New Zealand’s initial forays into international affairs started with the signing the Treaty of Versailles in 1919 under the auspices of the British Empire. It was a founding member of the League of Nations. Under the League, New Zealand was assigned a mandate for the former German colony of (western) Samoa, which it ruled until Samoan independence in 1962. At this time, New Zealand’s foreign policy hewed closely to the British Empire, and then the United States after World War II. Its Western orientation was evident in its involvement in the Malayan Emergency, the Vietnam War and the Five-Power multilateral Defense Agreements (Australia, Malaysia, New Zealand, Singapore, and the United Kingdom), the ANZUS pact and GATT.  

However, the pro-Western orientation was tempered by a strong commitment to the United Nations, collective security, and liberal internationalism, which policymakers felt was protective of smaller states and trade. Prime Minister Peter Fraser, one of the few world leaders who participated in the 1945 San Francisco Conference that established the United Nations, argued passionately against the Permanent Member veto in the U.N. Security Council. 

Over the course of the 1960s, changes in domestic attitudes toward race and immigration, Maori activism, recognition of the New Zealand/Aotearoa exceptionalism under the Treaty of Waitangi, as well as the growing disillusionment with the U.S.-led Vietnam War gave rise to new normative and policy perspectives. These rejected bipolar Cold War mentalities that underpinned much of post-World War II Western security policy. Changing security perceptions were paralleled by economic challenges that resulted from the British accession to the European Economic Community with its consequent loss of markets for New Zealand agricultural products and the increased non-viability of New Zealand’s post-war controlled economy.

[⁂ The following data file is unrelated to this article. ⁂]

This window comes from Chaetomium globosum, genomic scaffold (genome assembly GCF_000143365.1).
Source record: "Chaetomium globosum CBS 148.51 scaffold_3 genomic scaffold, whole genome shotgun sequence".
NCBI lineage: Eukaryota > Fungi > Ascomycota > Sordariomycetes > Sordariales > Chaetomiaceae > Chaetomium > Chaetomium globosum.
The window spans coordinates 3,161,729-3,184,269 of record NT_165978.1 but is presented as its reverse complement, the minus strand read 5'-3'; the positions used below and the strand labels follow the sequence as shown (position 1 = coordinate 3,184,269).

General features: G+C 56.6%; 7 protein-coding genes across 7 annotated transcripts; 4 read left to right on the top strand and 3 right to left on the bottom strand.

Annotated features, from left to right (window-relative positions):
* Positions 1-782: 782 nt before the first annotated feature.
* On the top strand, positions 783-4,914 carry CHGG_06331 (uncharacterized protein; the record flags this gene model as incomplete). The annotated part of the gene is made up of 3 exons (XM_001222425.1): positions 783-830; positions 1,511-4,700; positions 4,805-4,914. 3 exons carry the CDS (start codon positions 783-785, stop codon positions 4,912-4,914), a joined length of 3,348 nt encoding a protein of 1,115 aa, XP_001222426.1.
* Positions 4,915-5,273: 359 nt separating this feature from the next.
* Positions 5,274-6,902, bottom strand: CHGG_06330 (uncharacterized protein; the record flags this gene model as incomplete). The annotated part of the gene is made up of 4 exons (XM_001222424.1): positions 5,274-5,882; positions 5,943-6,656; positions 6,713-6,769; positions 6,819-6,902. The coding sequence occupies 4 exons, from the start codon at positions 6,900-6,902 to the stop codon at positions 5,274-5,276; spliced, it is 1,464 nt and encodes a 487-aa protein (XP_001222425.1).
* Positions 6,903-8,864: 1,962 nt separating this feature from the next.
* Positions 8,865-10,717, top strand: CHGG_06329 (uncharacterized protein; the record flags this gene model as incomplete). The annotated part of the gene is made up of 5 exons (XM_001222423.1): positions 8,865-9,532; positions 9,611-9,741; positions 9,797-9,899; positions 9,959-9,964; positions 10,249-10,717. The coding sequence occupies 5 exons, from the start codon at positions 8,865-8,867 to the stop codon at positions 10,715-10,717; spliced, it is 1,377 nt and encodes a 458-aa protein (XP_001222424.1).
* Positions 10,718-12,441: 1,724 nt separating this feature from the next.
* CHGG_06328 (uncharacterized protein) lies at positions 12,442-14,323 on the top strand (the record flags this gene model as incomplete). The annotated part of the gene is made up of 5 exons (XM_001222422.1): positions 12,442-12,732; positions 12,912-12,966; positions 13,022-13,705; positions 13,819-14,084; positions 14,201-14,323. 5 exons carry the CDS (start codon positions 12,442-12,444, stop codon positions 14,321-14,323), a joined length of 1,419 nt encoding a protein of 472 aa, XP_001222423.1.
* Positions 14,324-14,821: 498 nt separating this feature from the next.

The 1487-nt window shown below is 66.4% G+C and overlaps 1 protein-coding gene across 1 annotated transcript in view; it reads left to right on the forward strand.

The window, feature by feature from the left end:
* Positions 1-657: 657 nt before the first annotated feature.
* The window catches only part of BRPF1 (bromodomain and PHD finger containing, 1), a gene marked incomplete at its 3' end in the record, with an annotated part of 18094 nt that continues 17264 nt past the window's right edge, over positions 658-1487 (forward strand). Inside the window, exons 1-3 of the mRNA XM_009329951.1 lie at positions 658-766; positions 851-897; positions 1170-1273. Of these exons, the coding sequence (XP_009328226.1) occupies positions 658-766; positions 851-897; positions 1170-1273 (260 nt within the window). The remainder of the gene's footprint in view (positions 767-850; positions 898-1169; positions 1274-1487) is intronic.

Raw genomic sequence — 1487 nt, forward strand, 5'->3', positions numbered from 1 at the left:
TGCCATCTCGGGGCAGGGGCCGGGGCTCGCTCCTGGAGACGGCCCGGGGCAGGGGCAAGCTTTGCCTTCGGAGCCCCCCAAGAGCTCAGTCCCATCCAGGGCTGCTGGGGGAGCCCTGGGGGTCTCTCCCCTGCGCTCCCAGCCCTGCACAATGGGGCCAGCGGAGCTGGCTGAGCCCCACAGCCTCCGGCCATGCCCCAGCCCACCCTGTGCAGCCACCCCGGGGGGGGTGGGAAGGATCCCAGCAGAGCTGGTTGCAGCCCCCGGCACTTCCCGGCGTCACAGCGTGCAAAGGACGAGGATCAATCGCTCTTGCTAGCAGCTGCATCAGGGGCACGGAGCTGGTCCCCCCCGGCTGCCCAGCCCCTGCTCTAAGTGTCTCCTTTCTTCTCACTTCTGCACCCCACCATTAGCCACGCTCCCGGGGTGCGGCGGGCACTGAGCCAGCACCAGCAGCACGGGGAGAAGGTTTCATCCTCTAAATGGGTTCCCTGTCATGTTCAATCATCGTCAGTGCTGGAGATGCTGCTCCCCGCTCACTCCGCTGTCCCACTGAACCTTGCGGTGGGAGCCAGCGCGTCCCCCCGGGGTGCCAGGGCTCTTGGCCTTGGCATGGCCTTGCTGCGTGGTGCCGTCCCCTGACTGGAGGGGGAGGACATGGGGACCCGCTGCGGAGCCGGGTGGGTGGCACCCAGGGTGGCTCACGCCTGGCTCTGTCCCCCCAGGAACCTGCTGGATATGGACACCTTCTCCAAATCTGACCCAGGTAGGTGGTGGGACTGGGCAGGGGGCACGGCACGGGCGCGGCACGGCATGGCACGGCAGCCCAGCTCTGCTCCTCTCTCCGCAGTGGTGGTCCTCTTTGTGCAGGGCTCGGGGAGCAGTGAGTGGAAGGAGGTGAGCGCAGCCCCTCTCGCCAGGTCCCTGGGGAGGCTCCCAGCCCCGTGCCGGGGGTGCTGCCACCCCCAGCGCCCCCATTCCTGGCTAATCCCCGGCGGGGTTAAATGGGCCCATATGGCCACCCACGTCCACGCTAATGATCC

The Lange government’s decision to embrace neoliberal economic policies and a non-ambiguous nuclear-free policy established an additional basis for policy innovation. The non-nuclear policy, which was entrenched by U.S. bullying, the continued French nuclear testing at the Moruroa Atoll, and the bombing of the Greenpeace ship the Rainbow Warrior in Auckland, led to the dissolution of ANZUS.

At the same time, New Zealand gained an awareness of the wider range of security, economic, and environmental challenges. As a small trading nation, policymakers sought to expand trading opportunities and a rules-based international trading and investment regime. New Zealand has worked hard to lower trade and investment barriers with China as an important aspect of deepening its economic relations with Asia generally. It was the first country to agree to China becoming a member of the WTO, it was the first state to recognize that China has a market economy (the United States and most European states have not); and it was the first developed country to enter into a comprehensive free trade agreement (FTA) with China. New Zealand supported the deepening and expansion of the World Trade Organization and sought to create a Pacific-wide trading regime through the Trans-Pacific Partnership.